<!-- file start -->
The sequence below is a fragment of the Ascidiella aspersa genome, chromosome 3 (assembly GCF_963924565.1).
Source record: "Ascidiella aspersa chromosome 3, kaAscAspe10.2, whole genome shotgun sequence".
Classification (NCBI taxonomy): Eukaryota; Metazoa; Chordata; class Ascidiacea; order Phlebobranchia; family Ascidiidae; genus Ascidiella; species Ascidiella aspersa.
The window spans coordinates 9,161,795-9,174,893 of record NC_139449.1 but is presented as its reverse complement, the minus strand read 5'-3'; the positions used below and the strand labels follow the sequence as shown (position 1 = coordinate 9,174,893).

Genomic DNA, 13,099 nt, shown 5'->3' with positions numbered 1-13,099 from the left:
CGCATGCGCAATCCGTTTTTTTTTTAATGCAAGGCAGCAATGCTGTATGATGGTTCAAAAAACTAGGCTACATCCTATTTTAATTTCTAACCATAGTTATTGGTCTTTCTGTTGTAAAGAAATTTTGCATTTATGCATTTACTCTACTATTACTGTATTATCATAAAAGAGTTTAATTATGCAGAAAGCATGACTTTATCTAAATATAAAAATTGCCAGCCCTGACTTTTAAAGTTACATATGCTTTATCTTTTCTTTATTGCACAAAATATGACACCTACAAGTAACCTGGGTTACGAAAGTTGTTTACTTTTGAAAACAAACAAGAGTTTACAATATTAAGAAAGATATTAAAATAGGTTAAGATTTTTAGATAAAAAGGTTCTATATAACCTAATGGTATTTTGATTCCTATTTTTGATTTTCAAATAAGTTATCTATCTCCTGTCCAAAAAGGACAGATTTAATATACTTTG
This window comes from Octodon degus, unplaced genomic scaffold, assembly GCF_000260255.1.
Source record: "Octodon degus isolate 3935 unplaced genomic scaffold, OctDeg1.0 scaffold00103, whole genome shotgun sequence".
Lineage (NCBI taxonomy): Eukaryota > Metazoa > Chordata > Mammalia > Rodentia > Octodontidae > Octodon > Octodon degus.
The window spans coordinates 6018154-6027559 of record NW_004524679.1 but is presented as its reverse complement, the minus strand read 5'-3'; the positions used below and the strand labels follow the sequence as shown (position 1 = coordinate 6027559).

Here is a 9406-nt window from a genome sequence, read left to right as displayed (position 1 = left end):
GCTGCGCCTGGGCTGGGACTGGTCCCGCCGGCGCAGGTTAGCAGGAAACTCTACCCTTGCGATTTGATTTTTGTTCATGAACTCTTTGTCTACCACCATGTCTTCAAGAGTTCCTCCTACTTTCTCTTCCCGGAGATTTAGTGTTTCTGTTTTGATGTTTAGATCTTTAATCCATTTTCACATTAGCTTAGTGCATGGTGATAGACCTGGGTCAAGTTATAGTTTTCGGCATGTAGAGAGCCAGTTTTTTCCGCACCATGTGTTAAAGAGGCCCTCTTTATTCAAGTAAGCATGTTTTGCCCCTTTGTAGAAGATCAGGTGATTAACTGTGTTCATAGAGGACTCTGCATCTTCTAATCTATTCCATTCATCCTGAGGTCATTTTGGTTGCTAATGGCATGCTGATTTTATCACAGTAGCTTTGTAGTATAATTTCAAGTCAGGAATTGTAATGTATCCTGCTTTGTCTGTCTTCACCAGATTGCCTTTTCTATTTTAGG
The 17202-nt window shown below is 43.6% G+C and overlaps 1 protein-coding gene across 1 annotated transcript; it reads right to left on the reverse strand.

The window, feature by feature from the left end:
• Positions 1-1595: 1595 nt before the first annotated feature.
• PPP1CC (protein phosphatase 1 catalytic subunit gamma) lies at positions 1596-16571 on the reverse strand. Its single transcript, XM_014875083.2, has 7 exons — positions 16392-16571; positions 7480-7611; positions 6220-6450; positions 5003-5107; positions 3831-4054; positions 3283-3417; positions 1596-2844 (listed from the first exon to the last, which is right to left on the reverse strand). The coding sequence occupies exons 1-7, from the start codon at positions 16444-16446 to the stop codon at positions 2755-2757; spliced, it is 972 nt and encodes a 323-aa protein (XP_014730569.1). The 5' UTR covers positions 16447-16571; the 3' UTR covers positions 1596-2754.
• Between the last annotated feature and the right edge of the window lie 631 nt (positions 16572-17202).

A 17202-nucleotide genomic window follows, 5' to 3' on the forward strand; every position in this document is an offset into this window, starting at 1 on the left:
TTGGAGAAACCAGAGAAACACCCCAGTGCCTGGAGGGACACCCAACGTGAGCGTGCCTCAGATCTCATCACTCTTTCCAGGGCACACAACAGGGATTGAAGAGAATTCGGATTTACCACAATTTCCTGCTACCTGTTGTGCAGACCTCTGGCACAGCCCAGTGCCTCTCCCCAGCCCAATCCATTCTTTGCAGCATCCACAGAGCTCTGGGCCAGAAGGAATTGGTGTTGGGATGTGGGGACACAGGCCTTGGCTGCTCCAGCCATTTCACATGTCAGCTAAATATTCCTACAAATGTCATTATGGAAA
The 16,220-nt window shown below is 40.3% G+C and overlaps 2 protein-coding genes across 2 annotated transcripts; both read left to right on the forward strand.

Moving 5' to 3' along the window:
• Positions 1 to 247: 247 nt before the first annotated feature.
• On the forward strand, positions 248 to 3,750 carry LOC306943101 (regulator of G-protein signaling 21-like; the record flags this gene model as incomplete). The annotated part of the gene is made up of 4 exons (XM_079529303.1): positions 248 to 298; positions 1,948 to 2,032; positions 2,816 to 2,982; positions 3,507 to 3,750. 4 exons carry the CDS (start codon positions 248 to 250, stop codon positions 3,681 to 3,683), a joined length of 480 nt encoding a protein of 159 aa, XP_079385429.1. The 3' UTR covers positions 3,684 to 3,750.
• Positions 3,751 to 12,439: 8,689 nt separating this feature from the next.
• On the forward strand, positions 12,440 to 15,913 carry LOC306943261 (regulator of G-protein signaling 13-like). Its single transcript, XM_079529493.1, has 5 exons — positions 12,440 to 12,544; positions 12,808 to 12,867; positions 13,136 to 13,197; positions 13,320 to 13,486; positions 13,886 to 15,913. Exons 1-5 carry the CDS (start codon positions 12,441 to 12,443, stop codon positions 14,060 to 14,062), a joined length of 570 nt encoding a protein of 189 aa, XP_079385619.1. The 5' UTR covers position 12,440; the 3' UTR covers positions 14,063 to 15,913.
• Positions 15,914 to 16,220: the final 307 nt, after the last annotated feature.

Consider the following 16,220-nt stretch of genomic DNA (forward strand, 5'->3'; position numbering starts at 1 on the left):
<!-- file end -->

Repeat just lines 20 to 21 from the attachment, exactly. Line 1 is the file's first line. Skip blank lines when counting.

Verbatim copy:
The 16,220-nt window shown below is 40.3% G+C and overlaps 2 protein-coding genes across 2 annotated transcripts; both read left to right on the forward strand.

Moving 5' to 3' along the window: